Q: I want to ask about some of the “out there” scenes in the movie, especially the Pet Collector sequence and the Bad Fruit sequence. What inspired those?
PS: I played the Pet Collector —
DR: He didn’t want to. But when he pitched the sequence, John [Lasseter] was like, “You’re gonna be the Pet Collector.” You know, he was like — there was no discussion there. He was like, “Well, I don’t want –” No. Then he would direct me.
DR: He directed him.
PS: He’s like, “Lower. Lower. Lower. Lower, come on.” [Deepening his voice.] This is as low as I can go. In terms of the world, of the frontier, he was kind of this like a transient character that’s been living out in the woods too long. But it was almost meant to represent what would happen if Arlo got stuck out in the woods. He would be afraid of everything, so terrified that he would come up with these protection things that would protect him from there. And then the idea that he’s like, forcing Arlo to keep this thing, when Arlo’s final step is to say, “I can’t keep him.” My character is giving him the wrong advice. Preventing him from growing up, essentially. All of the characters that Arlo meets all kind of stem on Arlo’s journey and how he matures and gets through his fear.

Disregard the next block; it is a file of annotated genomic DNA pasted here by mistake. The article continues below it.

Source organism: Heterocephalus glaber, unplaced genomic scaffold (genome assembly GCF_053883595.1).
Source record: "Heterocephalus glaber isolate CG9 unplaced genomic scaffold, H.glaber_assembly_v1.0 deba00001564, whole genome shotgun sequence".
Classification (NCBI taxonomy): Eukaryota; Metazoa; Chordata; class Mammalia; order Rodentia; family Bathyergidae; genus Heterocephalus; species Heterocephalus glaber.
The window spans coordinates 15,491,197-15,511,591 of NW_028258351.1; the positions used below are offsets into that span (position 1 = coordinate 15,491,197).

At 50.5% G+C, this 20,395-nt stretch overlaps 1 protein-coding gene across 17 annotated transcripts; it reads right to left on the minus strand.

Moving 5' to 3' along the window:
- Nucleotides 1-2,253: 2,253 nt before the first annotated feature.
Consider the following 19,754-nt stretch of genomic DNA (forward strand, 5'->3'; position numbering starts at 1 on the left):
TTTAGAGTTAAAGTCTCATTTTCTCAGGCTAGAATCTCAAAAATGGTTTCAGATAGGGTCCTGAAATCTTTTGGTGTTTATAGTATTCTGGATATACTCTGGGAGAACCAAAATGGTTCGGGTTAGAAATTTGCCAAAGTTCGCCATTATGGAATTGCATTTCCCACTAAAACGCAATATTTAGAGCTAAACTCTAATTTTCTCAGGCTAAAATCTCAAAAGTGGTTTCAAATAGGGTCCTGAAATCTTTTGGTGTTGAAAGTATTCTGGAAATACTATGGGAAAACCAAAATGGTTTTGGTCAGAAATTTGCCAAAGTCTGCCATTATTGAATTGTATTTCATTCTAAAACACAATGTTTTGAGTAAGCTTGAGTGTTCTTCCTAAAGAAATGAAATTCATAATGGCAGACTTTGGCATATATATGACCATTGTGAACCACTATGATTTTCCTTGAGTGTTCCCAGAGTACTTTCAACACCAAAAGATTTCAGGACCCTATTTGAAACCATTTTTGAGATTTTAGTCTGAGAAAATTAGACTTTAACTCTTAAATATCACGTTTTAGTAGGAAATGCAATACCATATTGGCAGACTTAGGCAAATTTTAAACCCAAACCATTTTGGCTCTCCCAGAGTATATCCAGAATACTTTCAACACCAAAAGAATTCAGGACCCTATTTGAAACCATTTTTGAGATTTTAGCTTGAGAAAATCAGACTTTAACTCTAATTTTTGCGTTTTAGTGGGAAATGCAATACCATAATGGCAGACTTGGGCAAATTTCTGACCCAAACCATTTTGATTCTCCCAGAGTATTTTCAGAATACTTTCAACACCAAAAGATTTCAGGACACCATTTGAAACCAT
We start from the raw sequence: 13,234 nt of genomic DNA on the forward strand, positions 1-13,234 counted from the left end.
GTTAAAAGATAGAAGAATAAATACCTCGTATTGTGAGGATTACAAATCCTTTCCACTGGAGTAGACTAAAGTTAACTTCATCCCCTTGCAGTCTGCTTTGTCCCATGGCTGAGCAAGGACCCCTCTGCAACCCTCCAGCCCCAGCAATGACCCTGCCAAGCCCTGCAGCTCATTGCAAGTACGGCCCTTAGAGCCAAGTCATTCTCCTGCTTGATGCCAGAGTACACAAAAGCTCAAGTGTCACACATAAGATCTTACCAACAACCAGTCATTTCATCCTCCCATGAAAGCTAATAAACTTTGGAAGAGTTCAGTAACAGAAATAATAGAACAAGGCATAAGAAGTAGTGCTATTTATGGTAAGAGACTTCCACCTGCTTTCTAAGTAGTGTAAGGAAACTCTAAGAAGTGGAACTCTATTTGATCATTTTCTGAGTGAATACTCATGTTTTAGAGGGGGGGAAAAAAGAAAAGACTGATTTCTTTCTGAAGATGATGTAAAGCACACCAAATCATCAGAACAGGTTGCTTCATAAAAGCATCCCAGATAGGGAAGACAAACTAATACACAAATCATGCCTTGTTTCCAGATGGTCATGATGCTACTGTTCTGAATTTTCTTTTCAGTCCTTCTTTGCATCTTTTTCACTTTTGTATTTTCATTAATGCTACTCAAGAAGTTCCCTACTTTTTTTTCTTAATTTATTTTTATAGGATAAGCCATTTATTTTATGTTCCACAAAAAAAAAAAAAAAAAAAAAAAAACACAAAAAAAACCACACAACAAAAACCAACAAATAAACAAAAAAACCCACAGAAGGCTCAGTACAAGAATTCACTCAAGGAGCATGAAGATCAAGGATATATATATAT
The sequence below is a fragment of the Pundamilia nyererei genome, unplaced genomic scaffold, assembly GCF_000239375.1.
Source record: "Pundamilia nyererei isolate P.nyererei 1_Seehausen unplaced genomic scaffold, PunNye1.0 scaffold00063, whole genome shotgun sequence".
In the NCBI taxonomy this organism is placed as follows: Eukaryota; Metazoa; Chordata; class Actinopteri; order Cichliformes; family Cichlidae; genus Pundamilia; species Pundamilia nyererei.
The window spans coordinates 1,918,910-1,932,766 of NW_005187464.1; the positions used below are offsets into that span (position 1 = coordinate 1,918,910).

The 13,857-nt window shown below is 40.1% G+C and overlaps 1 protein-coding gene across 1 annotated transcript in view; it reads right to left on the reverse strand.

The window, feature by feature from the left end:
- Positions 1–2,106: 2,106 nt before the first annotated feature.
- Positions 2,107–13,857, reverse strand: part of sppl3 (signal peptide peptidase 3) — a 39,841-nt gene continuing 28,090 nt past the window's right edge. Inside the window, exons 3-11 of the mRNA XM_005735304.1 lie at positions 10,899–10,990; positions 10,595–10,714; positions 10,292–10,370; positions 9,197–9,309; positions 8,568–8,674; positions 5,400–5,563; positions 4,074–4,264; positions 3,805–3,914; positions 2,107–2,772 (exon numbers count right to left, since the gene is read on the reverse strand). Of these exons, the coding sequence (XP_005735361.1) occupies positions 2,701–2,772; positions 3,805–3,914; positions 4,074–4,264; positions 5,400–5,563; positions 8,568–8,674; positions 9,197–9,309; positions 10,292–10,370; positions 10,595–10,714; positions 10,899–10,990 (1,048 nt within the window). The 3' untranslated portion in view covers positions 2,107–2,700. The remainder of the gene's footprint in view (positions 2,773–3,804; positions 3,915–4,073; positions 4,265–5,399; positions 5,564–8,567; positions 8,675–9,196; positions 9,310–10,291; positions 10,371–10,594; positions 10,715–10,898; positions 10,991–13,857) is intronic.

And in terms of the berries, that was all some of the research that we did: exploring every kind of thing that nature does, from flash floods, to getting your foot stuck in a rock. We would hear all of these stories. And we saw some footage of some animals eating fermented fruits. It was really funny. One of our artists just took it to the next level.